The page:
When Big Fossil has squeezed out the last bit of profit, they often just leave the taxpayer holding the bag for the clean up. The treasure is shifted out of Canada and then the operating company, usually a subsidiary, is put into bankruptcy. In this way Alberta is now sitting on 1,400 abandoned "orphan" gas and oil wells in need of clean up.
Naturally, the Oil Patch has an idea - get the Alberta and federal governments to pick up the tab.
Investment banker Ian Thomson, along with the Petroleum Services Association of Canada (PSAC), is pitching an idea to the federal government he thinks can help put people back to work — inject some capital in the junior oilpatch and make a dent in the number of inactive wells in the province.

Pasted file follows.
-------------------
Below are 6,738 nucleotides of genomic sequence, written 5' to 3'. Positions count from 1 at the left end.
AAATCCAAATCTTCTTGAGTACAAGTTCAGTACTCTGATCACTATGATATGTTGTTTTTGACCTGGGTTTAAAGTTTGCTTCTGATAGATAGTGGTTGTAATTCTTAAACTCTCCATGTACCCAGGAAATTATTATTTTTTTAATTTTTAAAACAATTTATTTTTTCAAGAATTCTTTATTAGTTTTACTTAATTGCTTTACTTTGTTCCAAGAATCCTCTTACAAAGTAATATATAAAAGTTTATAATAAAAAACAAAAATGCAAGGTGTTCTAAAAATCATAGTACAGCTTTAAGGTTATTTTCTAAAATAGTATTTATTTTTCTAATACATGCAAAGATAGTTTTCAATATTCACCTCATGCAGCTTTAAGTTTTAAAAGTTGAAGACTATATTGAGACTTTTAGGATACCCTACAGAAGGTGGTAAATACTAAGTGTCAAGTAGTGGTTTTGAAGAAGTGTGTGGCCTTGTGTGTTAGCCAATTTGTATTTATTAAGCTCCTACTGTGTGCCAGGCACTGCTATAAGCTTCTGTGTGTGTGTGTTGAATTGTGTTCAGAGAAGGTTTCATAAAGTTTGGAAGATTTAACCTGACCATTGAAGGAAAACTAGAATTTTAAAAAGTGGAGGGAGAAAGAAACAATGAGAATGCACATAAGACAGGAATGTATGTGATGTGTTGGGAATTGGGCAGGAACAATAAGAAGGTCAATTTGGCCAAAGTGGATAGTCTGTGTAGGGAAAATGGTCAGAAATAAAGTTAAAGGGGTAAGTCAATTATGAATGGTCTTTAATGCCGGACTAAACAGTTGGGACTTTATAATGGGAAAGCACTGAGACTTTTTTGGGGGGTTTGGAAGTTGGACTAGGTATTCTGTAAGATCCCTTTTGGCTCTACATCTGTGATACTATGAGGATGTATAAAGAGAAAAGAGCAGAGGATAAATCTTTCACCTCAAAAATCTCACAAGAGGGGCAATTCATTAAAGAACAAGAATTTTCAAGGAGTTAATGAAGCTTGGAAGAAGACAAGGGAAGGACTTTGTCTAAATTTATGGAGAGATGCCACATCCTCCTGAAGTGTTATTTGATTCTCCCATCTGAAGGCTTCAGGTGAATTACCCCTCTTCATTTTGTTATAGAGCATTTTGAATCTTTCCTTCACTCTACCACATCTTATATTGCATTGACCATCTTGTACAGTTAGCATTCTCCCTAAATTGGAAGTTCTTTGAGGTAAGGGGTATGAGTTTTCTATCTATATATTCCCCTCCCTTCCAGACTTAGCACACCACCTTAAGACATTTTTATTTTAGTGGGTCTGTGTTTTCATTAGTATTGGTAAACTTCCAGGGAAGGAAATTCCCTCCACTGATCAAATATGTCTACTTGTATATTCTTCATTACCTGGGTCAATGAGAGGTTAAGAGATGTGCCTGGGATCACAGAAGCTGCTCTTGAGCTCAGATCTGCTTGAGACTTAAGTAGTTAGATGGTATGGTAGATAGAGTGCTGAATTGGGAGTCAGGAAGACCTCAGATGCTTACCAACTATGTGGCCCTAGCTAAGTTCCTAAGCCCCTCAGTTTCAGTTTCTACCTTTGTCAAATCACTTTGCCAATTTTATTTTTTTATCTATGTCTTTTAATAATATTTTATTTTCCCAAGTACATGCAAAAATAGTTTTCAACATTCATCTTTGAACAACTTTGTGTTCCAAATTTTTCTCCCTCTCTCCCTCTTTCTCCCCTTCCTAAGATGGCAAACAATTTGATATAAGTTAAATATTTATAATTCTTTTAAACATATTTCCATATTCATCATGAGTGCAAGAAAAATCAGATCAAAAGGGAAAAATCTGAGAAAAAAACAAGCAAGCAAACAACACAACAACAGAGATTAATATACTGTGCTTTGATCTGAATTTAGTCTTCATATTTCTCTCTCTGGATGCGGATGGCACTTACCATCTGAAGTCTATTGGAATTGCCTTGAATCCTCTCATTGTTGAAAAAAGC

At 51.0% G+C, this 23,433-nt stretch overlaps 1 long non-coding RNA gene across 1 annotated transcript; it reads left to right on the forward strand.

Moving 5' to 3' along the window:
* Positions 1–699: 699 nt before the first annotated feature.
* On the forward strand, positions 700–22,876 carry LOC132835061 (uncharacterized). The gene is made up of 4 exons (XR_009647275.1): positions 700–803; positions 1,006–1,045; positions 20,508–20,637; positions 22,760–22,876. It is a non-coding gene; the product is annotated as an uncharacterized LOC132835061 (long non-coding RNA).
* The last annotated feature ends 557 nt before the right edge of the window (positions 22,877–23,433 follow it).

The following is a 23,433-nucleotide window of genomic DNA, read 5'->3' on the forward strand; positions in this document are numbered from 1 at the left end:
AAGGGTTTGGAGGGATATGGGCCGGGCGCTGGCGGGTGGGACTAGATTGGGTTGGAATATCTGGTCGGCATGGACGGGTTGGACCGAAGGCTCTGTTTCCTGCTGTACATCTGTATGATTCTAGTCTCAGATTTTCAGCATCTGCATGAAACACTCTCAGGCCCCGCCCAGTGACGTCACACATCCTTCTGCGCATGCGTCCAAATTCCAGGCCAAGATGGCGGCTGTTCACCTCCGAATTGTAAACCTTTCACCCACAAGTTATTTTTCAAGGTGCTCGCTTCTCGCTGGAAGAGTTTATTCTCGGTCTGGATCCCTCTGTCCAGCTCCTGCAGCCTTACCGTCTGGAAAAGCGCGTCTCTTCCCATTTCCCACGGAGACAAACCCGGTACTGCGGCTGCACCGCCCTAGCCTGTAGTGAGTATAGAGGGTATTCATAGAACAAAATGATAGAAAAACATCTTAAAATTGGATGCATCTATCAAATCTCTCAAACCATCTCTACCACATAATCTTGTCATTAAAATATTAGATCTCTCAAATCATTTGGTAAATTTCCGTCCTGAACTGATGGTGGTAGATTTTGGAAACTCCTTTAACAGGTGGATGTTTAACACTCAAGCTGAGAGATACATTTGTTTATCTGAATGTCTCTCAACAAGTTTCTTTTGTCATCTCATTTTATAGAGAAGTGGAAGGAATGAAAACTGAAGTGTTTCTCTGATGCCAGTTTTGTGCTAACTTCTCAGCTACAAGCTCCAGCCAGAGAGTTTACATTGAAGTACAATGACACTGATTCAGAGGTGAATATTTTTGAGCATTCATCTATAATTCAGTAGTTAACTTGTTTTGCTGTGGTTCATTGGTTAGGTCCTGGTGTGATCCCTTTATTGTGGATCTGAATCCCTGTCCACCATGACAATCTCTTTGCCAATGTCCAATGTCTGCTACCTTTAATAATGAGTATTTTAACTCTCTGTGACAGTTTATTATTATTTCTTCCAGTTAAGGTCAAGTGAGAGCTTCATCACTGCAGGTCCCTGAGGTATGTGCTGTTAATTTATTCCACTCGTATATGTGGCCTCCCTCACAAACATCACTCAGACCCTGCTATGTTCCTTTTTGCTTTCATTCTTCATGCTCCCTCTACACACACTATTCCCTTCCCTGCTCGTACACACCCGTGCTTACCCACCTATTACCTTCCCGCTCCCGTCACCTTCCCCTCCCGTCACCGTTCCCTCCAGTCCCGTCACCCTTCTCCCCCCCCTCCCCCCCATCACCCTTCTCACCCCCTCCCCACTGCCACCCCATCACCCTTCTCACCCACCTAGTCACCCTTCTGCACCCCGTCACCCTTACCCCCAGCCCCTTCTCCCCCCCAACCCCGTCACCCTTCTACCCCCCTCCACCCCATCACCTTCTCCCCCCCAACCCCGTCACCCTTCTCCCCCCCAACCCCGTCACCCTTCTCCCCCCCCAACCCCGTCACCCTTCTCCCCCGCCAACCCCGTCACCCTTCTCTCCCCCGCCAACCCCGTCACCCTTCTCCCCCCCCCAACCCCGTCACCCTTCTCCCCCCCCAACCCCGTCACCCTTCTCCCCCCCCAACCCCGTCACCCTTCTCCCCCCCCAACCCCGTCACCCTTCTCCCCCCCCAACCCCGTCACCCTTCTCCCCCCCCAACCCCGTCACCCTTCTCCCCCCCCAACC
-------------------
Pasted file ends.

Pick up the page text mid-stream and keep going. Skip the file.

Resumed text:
Thompson and PSAC want the federal government to consider including in the next budget what they call a Sustainable Environmental Energy Investment (SEEI) fund for smaller oil and gas companies.
For every dollar invested in one of these companies, 47.5 cents could be spent on drilling and exploration, but the rest must be used to clean up old wells.
These kinds of funds have been used for decades to promote development of Canada's natural resources. They are quite attractive to investors but less so to the government.
The sad fact is that if the government forced carbon companies to pay for their externalities instead of subsidizing them, that many would not be viable, the price of carbon fuel would rise, we wouldn't need a carbon tax and consumers would make better choices.
It's those "externalities", Toby, that largely account for the discrepancy the Canadian government subsidies to the fossil energy sector. The feds and promises admit to just over $3-billion annually. The International Monetary Fund, however, pegs the total subsidy at $34-billion. Just ever more bullshit from our federal government.
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